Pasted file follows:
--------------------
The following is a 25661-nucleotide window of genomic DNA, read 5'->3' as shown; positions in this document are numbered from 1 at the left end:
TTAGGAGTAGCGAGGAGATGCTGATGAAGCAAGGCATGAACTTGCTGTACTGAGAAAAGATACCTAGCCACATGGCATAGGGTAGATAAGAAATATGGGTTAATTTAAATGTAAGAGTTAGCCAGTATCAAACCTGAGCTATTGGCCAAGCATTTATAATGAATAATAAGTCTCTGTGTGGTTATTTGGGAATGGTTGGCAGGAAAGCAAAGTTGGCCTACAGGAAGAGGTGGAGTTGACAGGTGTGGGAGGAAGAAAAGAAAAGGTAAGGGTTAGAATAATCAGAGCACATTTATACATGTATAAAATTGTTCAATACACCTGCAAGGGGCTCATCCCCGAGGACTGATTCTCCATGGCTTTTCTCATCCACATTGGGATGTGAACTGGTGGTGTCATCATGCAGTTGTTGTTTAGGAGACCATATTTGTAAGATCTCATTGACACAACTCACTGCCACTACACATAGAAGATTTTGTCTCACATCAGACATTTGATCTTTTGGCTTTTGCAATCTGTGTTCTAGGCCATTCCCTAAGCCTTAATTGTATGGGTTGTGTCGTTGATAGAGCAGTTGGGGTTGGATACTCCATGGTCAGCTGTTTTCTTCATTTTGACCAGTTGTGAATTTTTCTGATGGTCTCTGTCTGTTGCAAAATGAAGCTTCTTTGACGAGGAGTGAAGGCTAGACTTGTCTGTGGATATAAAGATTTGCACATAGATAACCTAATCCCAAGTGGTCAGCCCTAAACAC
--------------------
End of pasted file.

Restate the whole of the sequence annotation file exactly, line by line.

The following is a 25661-nucleotide window of genomic DNA, read 5'->3' as shown; positions in this document are numbered from 1 at the left end:
TTAGGAGTAGCGAGGAGATGCTGATGAAGCAAGGCATGAACTTGCTGTACTGAGAAAAGATACCTAGCCACATGGCATAGGGTAGATAAGAAATATGGGTTAATTTAAATGTAAGAGTTAGCCAGTATCAAACCTGAGCTATTGGCCAAGCATTTATAATGAATAATAAGTCTCTGTGTGGTTATTTGGGAATGGTTGGCAGGAAAGCAAAGTTGGCCTACAGGAAGAGGTGGAGTTGACAGGTGTGGGAGGAAGAAAAGAAAAGGTAAGGGTTAGAATAATCAGAGCACATTTATACATGTATAAAATTGTTCAATACACCTGCAAGGGGCTCATCCCCGAGGACTGATTCTCCATGGCTTTTCTCATCCACATTGGGATGTGAACTGGTGGTGTCATCATGCAGTTGTTGTTTAGGAGACCATATTTGTAAGATCTCATTGACACAACTCACTGCCACTACACATAGAAGATTTTGTCTCACATCAGACATTTGATCTTTTGGCTTTTGCAATCTGTGTTCTAGGCCATTCCCTAAGCCTTAATTGTATGGGTTGTGTCGTTGATAGAGCAGTTGGGGTTGGATACTCCATGGTCAGCTGTTTTCTTCATTTTGACCAGTTGTGAATTTTTCTGATGGTCTCTGTCTGTTGCAAAATGAAGCTTCTTTGACGAGGAGTGAAGGCTAGACTTGTCTGTGGATATAAAGATTTGCACATAGATAACCTAATCCCAAGTGGTCAGCCCTAAACAC